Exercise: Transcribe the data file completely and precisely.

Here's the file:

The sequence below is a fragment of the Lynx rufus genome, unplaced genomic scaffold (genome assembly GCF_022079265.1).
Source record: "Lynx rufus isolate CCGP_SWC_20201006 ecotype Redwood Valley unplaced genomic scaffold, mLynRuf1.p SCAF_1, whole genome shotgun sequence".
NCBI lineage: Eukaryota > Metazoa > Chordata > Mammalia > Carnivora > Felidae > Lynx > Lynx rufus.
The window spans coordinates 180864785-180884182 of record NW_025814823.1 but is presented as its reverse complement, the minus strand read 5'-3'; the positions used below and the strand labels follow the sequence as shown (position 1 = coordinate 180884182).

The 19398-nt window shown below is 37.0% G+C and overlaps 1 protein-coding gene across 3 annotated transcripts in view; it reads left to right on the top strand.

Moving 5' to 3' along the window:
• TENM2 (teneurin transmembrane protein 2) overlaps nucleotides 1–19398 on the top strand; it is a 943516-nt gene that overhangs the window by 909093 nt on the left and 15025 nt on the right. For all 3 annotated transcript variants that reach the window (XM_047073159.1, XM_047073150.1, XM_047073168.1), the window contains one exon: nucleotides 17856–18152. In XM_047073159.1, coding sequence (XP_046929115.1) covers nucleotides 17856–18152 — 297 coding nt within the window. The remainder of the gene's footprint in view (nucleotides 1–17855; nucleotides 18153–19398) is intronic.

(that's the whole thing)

The sequence below is a fragment of the Lynx rufus genome, unplaced genomic scaffold (genome assembly GCF_022079265.1).
Source record: "Lynx rufus isolate CCGP_SWC_20201006 ecotype Redwood Valley unplaced genomic scaffold, mLynRuf1.p SCAF_1, whole genome shotgun sequence".
NCBI lineage: Eukaryota > Metazoa > Chordata > Mammalia > Carnivora > Felidae > Lynx > Lynx rufus.
The window spans coordinates 180864785-180884182 of record NW_025814823.1 but is presented as its reverse complement, the minus strand read 5'-3'; the positions used below and the strand labels follow the sequence as shown (position 1 = coordinate 180884182).

The 19398-nt window shown below is 37.0% G+C and overlaps 1 protein-coding gene across 3 annotated transcripts in view; it reads left to right on the top strand.

Moving 5' to 3' along the window:
• TENM2 (teneurin transmembrane protein 2) overlaps nucleotides 1–19398 on the top strand; it is a 943516-nt gene that overhangs the window by 909093 nt on the left and 15025 nt on the right. For all 3 annotated transcript variants that reach the window (XM_047073159.1, XM_047073150.1, XM_047073168.1), the window contains one exon: nucleotides 17856–18152. In XM_047073159.1, coding sequence (XP_046929115.1) covers nucleotides 17856–18152 — 297 coding nt within the window. The remainder of the gene's footprint in view (nucleotides 1–17855; nucleotides 18153–19398) is intronic.